Recently I included a page on Stonebow House. In its iconic ugliness it perhaps distracts attention from other less startling erections of the period. Like one just down the road, on St Saviour’s Place.
Hilary House, from the end of St Saviourgate. Framed by, looming over, the handsome buildings of that street.
What were they thinking. (And, update – there’s now a suggestion it could be made taller.)
I’ve seen it stated that the infamous architect John Poulson designed Stonebow House. He didn’t. He designed this building, Hilary House. (See ‘Elsewhere on the web’, below, for sources.)
Let’s see if it looks better with some blue sky behind it. No, not much.
Round the back on Aldwark it looks far worse. Here’s a photo taken in 2004, from Aldwark, over the top of a wheelie bin. Normally I’d try to avoid getting a wheelie bin in the photo, but in this case it didn’t seem to matter.
Just look at it, with its forlorn car park and the Minster peering over the buildings in the background, looking shocked.
I think at the time I thought that the plastic tube thing was an indication that they were demolishing the place. Sadly not.
Hilary House was built in 1964, before Aldwark was remodelled into a desirable residential area with carefully planned housing filling the gaps between historic buildings. It arrived on the scene when this area was fairly run down and industrial, so perhaps it didn’t matter then that its Aldwark side is so utterly charmless — sudden area of car park, complete with concrete bollards, concrete planter, opening out from the otherwise handsome street frontage into sudden ‘ah, sod it’ streetscape.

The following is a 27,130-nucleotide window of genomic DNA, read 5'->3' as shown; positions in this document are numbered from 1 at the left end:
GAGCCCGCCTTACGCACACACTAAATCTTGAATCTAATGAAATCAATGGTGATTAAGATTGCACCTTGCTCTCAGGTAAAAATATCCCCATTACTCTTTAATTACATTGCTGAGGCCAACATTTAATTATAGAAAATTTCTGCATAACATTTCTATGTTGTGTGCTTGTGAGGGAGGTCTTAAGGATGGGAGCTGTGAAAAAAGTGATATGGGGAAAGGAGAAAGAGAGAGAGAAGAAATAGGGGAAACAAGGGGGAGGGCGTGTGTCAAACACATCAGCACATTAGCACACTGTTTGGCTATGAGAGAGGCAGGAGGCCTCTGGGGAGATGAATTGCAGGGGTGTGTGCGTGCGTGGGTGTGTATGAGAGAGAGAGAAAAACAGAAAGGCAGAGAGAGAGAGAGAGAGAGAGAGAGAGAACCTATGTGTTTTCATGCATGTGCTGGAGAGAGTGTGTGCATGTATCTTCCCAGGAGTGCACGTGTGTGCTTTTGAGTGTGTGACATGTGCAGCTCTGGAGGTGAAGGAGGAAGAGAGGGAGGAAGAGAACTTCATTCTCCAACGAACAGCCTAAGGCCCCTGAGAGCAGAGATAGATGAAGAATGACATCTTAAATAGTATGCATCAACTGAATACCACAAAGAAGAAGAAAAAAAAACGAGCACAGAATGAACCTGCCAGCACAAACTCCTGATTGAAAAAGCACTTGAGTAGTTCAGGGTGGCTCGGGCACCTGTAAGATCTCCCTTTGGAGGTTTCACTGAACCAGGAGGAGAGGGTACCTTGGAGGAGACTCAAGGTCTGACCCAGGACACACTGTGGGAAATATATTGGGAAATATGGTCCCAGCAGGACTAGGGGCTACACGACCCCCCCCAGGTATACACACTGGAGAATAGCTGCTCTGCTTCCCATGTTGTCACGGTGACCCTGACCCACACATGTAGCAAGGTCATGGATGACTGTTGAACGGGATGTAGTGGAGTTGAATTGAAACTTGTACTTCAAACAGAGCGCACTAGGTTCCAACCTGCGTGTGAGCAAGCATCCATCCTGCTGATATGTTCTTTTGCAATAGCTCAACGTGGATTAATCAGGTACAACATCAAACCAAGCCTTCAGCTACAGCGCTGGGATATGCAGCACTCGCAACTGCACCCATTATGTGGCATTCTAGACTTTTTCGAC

Back on St Saviourgate, its front view, where it looks a little better in bright sunlight in March, but then everything does.
From the city walls, the stretch between Monk Bar and Layerthorpe, the most dominant intrusion is not Stonebow House, but Hilary House: that big block sticking up over these carefully integrated houses. Stonebow House behind, just visible.
(Photo: © City of York Council)
Until Hilary House was built in 1964 the buildings at the end of St Saviourgate framed a massive chapel frontage with tall columns. It was designed by J P Pritchett (who also designed the far more beautiful York Cemetery chapel, and the lost deanery in Dean’s Park).
By the 1960s many of those nonconformist chapels built in the 19th century had outlived their usefulness. Looking around the city now, in 2013, it seems the same might be said of large office blocks like Hilary House, apparently empty now.
I think it’s always better to reuse buildings rather than demolish them, but if Hilary House disappeared I really wouldn’t mind. Would anyone?
Elsewhere on the web, sources etc
Information on/references to Hilary House in York Central Historic Core Conservation Area Appraisal – Character areas, 8: Aldwark, City of York Council website
and Downtown York, Ron Cooke, York Civic Trust
J. G. L. Poulson Ltd., architects, Pontefract, catalogue records from National Archives. Includes several references to York properties, including St Saviour’s Place (aka Hilary House) and gas board premises on Davygate, also designed by Poulson (since demolished, replaced by Panter Hudspith development (pdf)).
John Poulson, architect, Wikipedia
Hilary House is included in the City of York Office Stock Availability reports and has a Grade C rating. I’m not an expert but I think that means it’s not top of the range office space.